Homeadults with learning disabilitiesRules Need Not Apply
A view of a pair of windows from below. There's plastic with creases over them, and gold curtains with red detailing on either side. There's also the bottom blue, crystal windchimes in the center.This week, I’ve been grappling with readying our house for winter. Our home was built in the 1950s, and we still have the original windows. What does that mean come winter?

Drafts. Lots of drafts. Naturally, that translates into high energy usage and bills.

We’ve been putting window insulation kits up every year, due to the fact new windows are still out of our budget. Usually, my husband handles the cutting and applying, while I do the clean-up and use the hair dryer to tighten the plastic.

This year, however, he was late in taking our window air conditioner out, and his company is currently in the midst of preparing for the holiday rush. So, I got the privilege.

Cue frustration! So much frustration.

Part of my wiring involves an inability to do anything in a straight line, save maybe walking. When I cut patterns for sewing, I need to cut the fabric large enough to allow myself material beyond conventional seam allowances for when I screw up. Drawing is hopeless, and measuring in a straight line is even worse.

I still have trouble coloring in the lines.

Naturally, hanging plastic employs versions of all those things.

A red box containing instructions on how to apply insulation plastic to windows.

Step 1: Measure the plastic and pre-cut it so it’ll fit the window with an inch left over.

Well, that doesn’t work. I always cut too short, then have an impromptu yelling match with the window and plastic when it doesn’t work. Now, I skip that one and just add the plastic from the top, unfolding as I go.

That way, my blood pressure doesn’t get too high and the window isn’t offended.

Step 2: Apply the double sided tape

Ideally, the tape should be applied perpendicular to the window frame. When smoothed out, it’ll hold the plastic in place without visible creases.

When I do it, the tape tends to slant away from the center. Instead of applying and reapplying it in an endless cycle to get it right, I just let the little folds be and press them down as much as I can.

They’re charming. And there’s always duct tape.

Step 3: Apply Plastic

Since the plastic is pre-cut, and the edges are straight, it should go on evenly. Care must be taken to avoid bunching it and allowing air in.

As mentioned above, pre-cutting it means running out or uneven ends. That’s where my brilliant notion of just using the whole sheet comes in. I can usually get it applied relatively smoothly. Well, it’s more smooth than when I try pre-measuring it, anyway.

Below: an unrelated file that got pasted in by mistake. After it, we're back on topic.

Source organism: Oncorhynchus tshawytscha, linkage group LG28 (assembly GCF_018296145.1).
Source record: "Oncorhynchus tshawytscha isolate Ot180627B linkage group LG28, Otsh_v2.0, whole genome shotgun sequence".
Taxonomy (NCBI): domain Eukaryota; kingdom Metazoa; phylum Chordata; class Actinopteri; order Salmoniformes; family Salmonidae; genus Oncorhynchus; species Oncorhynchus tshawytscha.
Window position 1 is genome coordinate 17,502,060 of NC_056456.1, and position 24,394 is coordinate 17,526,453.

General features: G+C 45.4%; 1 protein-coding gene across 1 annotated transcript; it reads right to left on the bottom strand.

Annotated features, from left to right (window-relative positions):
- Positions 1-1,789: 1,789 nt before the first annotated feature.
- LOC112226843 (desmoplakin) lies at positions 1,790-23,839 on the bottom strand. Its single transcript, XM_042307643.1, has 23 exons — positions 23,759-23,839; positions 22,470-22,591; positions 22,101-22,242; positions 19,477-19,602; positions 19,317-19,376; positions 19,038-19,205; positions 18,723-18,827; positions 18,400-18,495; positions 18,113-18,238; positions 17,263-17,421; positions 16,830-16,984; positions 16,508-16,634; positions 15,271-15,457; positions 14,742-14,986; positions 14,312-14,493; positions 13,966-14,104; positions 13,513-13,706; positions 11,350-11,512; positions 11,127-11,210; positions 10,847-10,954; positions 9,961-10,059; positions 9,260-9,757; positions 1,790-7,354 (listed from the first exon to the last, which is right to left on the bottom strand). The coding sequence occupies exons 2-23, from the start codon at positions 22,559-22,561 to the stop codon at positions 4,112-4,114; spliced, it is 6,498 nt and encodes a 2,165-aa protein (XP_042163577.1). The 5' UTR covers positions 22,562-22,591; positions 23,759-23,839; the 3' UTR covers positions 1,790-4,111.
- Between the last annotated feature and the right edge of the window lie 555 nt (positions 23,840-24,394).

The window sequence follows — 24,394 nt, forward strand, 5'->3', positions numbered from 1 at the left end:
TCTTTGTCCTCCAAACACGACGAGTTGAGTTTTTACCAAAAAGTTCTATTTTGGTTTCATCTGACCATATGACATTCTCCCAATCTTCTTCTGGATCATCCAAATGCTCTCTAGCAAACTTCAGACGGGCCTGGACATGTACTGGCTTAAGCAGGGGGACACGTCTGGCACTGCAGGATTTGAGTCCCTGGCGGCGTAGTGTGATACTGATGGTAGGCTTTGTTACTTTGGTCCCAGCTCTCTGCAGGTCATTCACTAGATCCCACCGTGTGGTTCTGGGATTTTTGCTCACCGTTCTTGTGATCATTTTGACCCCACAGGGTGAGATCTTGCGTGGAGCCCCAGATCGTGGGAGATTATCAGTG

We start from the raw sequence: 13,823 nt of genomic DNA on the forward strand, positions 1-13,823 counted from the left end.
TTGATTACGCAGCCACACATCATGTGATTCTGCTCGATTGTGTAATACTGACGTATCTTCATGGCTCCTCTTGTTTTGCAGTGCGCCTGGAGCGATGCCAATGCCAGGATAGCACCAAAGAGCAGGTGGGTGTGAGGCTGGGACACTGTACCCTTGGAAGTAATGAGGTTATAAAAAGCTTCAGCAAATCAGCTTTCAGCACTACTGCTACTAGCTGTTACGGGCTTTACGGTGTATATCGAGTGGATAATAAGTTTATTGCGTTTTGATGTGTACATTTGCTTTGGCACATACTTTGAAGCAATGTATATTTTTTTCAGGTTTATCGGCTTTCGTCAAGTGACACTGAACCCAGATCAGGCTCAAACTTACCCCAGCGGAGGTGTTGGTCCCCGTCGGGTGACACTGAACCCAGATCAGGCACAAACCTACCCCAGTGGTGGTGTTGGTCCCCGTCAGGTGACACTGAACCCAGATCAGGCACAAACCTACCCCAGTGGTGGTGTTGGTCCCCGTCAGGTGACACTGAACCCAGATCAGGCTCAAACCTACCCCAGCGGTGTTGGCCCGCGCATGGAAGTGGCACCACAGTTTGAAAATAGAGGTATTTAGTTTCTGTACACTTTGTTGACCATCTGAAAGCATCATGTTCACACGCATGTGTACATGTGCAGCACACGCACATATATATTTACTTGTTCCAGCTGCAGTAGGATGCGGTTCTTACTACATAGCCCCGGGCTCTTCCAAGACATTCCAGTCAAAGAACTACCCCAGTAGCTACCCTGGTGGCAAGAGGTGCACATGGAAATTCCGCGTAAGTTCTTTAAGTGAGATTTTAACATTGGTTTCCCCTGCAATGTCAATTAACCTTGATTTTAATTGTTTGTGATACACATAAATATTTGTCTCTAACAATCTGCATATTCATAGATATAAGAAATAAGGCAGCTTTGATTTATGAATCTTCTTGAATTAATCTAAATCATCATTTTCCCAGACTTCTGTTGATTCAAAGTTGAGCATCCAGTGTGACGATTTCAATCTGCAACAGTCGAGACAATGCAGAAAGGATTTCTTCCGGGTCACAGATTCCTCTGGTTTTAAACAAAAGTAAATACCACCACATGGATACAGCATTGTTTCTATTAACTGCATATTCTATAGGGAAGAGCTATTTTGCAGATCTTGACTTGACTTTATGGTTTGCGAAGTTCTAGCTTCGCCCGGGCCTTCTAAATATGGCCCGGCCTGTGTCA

Isn’t there such a thing as textured glass? If anyone asks why there’s texture in the plastic, I’ll just tell them it’s a decorative choice.

An image of a window with plastic held down by duct tape over it on the sill with red curtains with a gold pattern on them in the background.
We apply duct tape to the sills, because the tape tends to peel from them.

Step 4: Tighten Plastic

The final step is to use a hair dryer to heat the plastic up, so it’ll be pulled taught. Ideally, there will be no creases left.

I do actually manage to do this step properly! Most of the windows are relatively fold free. The ones that look the worst are the ones I actually try following directions for. In fact, those pictures you’ve been seeing throughout the entry are of windows I did that with.

Would you like to see what happens when I follow my own rules? Sure you would.

A window with blue woodwork with smooth plastic over it.

See? No creases. The only reason you can tell there’s plastic is because of the strange reflections, or if you touch it.

I’ve no doubt people walking down the street know there’s something up with our windows, too. I probably look pretty strange waving a blow dryer around.

What’s the moral of this story? Well, there are a three.

Moral Number One
Never expect me to follow rules to the letter if they don’t work for me. I won’t be committing any horrendous crimes, but when it comes to mundane tasks, I probably won’t do them in conventional ways.

Moral Number Two
There’s always more than one way of doing many things. That means forcing others to do things the way you do them probably wont work. Conversely, forcing yourself to do something someone else’s way, despite the fact it doesn’t work for you, won’t accomplish much.

Moral Number Three
Drafty windows are a pain to take care of. If you can afford it, get new ones.

Comments are closed.

%d bloggers like this: